I have a question of fact and, since I’m posting it on a subsidiary of the Chicago Tribune Newspaper, I thought I’d invite response from the Editor-in-Chief or whoever is delegated the role of on-line Comments Editor or OnLine Technologies Programmer or whoever is in the decision-making capacity most closely related to this matter.
A news site puts up (publishes?) an article for viewing. It’s not controversial, not momentous, salacious, heartwarming, groundbreaking, maybe not even a current events issue; not much of a big deal – something like “Unpublished manuscript from Edgar Allan Poe discovered in Baltimore Attic.”
There’s really nothing much to say. Nevertheless, the first – and often the only – comment posted is someone using the space to say “My step-father’s mistress’ third cousine’s aunt-in-law makes $16billion a week on-line. Follow this link to learn how: www.iamasleazyspammer.biz”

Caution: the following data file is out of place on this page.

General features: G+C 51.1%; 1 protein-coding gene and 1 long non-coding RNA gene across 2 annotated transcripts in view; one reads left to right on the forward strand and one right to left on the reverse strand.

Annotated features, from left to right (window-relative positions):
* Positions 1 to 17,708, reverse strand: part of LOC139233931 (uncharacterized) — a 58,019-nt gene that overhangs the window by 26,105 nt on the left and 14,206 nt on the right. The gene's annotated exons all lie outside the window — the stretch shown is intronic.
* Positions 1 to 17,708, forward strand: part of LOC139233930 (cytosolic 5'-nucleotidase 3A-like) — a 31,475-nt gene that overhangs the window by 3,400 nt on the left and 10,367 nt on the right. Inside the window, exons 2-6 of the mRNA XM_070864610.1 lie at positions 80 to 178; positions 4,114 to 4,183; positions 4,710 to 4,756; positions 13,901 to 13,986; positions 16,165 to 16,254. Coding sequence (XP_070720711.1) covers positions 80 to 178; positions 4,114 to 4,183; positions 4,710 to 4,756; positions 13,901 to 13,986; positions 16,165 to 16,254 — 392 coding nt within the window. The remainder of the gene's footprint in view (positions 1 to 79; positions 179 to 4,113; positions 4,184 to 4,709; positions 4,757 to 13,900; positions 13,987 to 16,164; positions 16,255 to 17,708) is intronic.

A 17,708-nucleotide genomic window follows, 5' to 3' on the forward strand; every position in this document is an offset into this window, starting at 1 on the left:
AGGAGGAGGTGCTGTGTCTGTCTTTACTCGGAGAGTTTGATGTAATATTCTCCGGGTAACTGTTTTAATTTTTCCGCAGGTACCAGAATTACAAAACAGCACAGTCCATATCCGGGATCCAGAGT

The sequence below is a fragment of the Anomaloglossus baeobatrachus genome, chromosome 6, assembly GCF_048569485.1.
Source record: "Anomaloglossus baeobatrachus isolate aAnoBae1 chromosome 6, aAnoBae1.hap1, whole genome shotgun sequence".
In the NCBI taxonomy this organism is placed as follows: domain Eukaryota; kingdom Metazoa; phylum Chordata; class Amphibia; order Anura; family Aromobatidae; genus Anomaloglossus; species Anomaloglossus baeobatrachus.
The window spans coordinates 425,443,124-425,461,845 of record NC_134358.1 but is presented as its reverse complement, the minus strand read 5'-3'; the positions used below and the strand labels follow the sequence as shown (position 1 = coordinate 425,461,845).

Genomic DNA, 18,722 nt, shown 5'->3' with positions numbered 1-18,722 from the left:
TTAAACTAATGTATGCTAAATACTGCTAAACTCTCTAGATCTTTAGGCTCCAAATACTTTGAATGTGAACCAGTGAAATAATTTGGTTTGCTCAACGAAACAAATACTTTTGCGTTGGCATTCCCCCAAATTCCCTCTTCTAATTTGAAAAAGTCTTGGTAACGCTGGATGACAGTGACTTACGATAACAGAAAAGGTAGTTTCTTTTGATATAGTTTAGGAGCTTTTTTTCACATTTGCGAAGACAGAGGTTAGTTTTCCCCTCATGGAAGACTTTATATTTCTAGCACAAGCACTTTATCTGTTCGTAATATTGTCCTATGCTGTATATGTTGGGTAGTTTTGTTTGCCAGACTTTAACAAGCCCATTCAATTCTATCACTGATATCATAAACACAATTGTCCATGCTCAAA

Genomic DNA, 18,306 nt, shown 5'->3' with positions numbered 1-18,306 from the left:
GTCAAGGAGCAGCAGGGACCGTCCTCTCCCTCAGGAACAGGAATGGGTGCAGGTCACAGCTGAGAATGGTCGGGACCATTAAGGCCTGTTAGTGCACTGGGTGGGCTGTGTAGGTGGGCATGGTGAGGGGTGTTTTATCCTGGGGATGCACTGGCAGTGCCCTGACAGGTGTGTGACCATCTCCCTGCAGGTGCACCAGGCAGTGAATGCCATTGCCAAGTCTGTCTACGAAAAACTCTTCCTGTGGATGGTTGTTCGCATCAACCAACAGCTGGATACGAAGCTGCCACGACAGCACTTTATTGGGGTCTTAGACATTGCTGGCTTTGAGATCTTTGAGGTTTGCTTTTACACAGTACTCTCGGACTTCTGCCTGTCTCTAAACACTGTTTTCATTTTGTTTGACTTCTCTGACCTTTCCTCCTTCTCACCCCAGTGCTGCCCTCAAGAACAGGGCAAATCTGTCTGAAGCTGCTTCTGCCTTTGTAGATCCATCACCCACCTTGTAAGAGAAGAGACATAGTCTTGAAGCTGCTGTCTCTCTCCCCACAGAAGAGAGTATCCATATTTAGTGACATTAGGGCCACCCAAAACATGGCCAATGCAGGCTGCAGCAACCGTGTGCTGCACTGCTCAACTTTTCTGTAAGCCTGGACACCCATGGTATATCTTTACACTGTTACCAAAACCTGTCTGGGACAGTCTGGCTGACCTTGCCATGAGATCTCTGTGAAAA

They’re not even contributing to a discussion of the article. I mean, they’re not all that easy to detect when they’re buried within the discussions of a hot topic, but they should be easy enough to weed out of a mundane info-leak. In fact, those mundane info-leaks where they show up as the sole faux comment could really be the harvesting grounds for name-gathering software to find the spam-commenters. Why, oh why aren’t these guys put on a shared blacklist? Why aren’t these posts detected and deleted within minutes (at least within hours) of being posted?
The bottom of this news article includes a perfect example of the kind of garbage I’m talking about: http://www.rr.com/articles/2014/02/20/g/gov-t-looking-into-atf-operations-in-4-cities